Youth Services Law

When Protecting Children Prompts Lawsuits

Child ProtectionA volunteer who reported child abuse to church administration in Illinois now is facing defamation charges.  The case illustrates the difficulty that organizations face in dealing with in-house reports of child abuse.   According to the Illinois Court of Appeals opinion,  a member of a Catholic parish wrote to the parish pastor, alleging that a child in the church had sexually touched another child.  The mother of the alleged perpetrator filed a discovery action against the church, seeking the name of the letter-writer and alleging that the letter was false.  According to the mother, the letter had caused her son to be ostracized in the community.  The court decided only that the mother set out a claim of defamation and that the clergy-penitent privilege did not cover the letter. 

The court’s description of the letter, however, illustrates the dilemma that faces organizations that deal with children. 

According to the opinion, the letter outlined

certain alleged improper sexual conduct, committed several years previously, by J. Doe. The writer sought guidance in how to handle the situation. The writer was a volunteer for a religious-education program conducted by the parish and had the responsibility of monitoring the children in the program. [The letter described] a potential source of risk for the parish and the children if J. Doe were to repeat such conduct while participating in the educational program offered by the parish.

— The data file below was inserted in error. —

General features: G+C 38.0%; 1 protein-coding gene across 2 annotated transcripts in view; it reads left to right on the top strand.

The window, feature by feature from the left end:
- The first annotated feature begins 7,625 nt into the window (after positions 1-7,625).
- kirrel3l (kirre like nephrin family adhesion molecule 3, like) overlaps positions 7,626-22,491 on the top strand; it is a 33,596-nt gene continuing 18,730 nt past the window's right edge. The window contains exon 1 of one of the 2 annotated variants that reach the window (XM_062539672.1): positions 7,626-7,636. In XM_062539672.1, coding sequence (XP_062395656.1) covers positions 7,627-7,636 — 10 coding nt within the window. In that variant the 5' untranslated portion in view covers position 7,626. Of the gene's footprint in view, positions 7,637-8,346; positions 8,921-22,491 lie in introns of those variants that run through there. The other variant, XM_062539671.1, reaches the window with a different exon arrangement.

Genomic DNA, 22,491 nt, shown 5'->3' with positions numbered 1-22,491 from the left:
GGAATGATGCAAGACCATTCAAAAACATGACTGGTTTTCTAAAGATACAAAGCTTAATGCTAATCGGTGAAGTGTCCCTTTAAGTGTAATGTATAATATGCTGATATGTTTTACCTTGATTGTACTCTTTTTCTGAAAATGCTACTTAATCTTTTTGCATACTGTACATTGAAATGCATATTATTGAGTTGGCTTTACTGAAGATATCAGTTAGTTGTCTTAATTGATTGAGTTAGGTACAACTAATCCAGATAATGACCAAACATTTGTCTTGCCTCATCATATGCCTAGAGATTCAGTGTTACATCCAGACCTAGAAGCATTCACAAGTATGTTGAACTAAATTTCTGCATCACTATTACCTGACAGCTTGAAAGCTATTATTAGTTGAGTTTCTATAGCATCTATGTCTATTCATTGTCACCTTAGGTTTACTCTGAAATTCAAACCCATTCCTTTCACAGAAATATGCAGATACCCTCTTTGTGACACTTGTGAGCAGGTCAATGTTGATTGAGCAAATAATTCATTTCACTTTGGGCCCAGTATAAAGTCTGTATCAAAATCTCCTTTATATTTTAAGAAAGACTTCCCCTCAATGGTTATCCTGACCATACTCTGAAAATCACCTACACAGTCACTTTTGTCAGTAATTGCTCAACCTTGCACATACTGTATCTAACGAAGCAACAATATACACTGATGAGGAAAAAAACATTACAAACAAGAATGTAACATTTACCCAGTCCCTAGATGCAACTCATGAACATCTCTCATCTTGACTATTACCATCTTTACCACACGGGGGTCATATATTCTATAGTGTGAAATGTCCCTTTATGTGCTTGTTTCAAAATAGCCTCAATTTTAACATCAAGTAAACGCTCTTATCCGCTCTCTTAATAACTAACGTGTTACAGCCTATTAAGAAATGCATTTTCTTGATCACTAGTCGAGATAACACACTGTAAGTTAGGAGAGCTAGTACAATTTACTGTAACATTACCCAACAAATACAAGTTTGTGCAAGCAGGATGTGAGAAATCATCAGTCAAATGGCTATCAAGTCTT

Of course, the letter was a perfectly responsible request from a program director.  If he or she had not shared his or her concerns, the allegations of past abuse had been true, and the alleged perpetrator had abused another child, then the parish certainly could have expected a lawsuit from the new victim.  In our litigious society, it seem that the best that organizations can do is choose the lawsuit that they will face.

I have never found a good solution for organizations facing this dilemma.  The best I can tell my clients is to make sure that they have good insurance and to chose the policy (and possible lawsuit) that best protects children.  At least defending that lawsuit will let them sleep at night.

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